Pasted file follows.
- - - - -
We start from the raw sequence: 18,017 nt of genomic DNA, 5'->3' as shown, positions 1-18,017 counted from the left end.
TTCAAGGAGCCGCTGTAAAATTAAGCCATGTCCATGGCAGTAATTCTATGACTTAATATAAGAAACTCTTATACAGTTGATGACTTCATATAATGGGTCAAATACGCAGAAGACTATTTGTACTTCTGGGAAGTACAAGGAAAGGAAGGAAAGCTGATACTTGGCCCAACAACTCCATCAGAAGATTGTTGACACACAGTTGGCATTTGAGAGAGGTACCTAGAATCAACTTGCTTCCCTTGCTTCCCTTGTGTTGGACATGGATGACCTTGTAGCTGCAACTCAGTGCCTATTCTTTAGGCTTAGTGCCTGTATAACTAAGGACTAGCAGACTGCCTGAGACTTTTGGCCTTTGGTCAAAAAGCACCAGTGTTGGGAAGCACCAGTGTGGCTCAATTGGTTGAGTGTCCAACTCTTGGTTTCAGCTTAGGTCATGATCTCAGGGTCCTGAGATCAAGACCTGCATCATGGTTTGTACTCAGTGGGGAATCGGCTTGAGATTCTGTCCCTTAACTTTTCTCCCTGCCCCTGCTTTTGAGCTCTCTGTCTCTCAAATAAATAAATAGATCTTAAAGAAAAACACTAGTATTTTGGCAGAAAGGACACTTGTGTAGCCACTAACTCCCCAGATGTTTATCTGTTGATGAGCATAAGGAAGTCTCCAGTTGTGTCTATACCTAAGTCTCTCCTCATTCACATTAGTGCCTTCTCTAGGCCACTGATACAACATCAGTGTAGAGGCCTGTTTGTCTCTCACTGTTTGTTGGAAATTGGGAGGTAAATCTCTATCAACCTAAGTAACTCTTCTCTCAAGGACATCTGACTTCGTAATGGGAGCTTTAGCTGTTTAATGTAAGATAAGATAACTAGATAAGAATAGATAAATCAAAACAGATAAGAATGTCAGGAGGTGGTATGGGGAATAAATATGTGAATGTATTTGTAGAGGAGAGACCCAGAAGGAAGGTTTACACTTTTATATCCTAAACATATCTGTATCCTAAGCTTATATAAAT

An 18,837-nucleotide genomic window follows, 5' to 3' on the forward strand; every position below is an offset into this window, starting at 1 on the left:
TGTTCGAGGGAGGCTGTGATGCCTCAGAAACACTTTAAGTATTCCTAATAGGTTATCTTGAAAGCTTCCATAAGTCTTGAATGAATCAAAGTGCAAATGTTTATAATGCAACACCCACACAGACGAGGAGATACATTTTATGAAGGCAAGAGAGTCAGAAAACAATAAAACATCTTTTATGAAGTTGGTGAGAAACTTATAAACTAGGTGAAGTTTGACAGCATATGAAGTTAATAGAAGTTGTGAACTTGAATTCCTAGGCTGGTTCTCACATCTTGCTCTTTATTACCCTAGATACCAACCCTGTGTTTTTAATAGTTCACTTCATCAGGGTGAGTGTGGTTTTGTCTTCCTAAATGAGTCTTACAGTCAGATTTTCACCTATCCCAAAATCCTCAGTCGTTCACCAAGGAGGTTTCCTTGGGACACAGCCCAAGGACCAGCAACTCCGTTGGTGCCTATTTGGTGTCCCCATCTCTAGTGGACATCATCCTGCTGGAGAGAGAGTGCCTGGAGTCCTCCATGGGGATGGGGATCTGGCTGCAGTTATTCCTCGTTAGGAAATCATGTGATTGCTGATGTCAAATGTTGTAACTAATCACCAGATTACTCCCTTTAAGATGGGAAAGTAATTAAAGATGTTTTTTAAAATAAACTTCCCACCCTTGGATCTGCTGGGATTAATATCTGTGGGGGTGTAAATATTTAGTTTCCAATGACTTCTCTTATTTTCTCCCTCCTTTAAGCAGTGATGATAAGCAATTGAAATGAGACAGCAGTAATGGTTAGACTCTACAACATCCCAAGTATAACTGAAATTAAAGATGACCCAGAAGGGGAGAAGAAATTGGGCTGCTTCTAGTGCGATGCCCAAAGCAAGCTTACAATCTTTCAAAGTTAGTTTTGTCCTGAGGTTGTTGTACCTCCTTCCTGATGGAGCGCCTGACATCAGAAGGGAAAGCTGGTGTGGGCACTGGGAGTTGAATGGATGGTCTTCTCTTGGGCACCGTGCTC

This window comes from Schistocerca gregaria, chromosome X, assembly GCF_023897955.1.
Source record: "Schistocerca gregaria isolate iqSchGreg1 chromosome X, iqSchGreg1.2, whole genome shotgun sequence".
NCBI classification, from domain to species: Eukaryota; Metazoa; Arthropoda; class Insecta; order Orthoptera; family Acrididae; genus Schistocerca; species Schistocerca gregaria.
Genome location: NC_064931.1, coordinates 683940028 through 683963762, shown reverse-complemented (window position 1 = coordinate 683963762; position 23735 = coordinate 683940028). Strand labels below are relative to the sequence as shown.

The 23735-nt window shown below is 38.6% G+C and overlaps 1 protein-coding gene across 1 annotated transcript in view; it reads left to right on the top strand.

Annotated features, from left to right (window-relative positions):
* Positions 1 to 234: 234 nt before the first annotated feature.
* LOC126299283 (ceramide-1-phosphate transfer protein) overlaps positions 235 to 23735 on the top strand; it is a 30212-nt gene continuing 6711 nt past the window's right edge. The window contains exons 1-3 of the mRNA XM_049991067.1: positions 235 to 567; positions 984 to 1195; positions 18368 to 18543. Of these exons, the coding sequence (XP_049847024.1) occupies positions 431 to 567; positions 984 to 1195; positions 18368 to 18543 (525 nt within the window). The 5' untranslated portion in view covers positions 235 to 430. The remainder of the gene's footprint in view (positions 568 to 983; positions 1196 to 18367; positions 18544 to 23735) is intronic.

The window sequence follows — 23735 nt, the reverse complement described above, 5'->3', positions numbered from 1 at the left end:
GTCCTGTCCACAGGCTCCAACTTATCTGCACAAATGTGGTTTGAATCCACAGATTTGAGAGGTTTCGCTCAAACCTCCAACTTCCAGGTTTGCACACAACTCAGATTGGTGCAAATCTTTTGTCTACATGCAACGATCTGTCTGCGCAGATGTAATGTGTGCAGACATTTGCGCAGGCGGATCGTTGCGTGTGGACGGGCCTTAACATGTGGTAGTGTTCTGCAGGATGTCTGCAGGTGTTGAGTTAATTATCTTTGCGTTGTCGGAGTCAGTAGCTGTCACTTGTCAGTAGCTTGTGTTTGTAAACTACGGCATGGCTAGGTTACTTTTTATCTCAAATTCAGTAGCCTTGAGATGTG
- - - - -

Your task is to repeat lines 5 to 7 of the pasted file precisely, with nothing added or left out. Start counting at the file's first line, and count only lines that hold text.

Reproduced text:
This window comes from Schistocerca gregaria, chromosome X, assembly GCF_023897955.1.
Source record: "Schistocerca gregaria isolate iqSchGreg1 chromosome X, iqSchGreg1.2, whole genome shotgun sequence".
NCBI classification, from domain to species: Eukaryota; Metazoa; Arthropoda; class Insecta; order Orthoptera; family Acrididae; genus Schistocerca; species Schistocerca gregaria.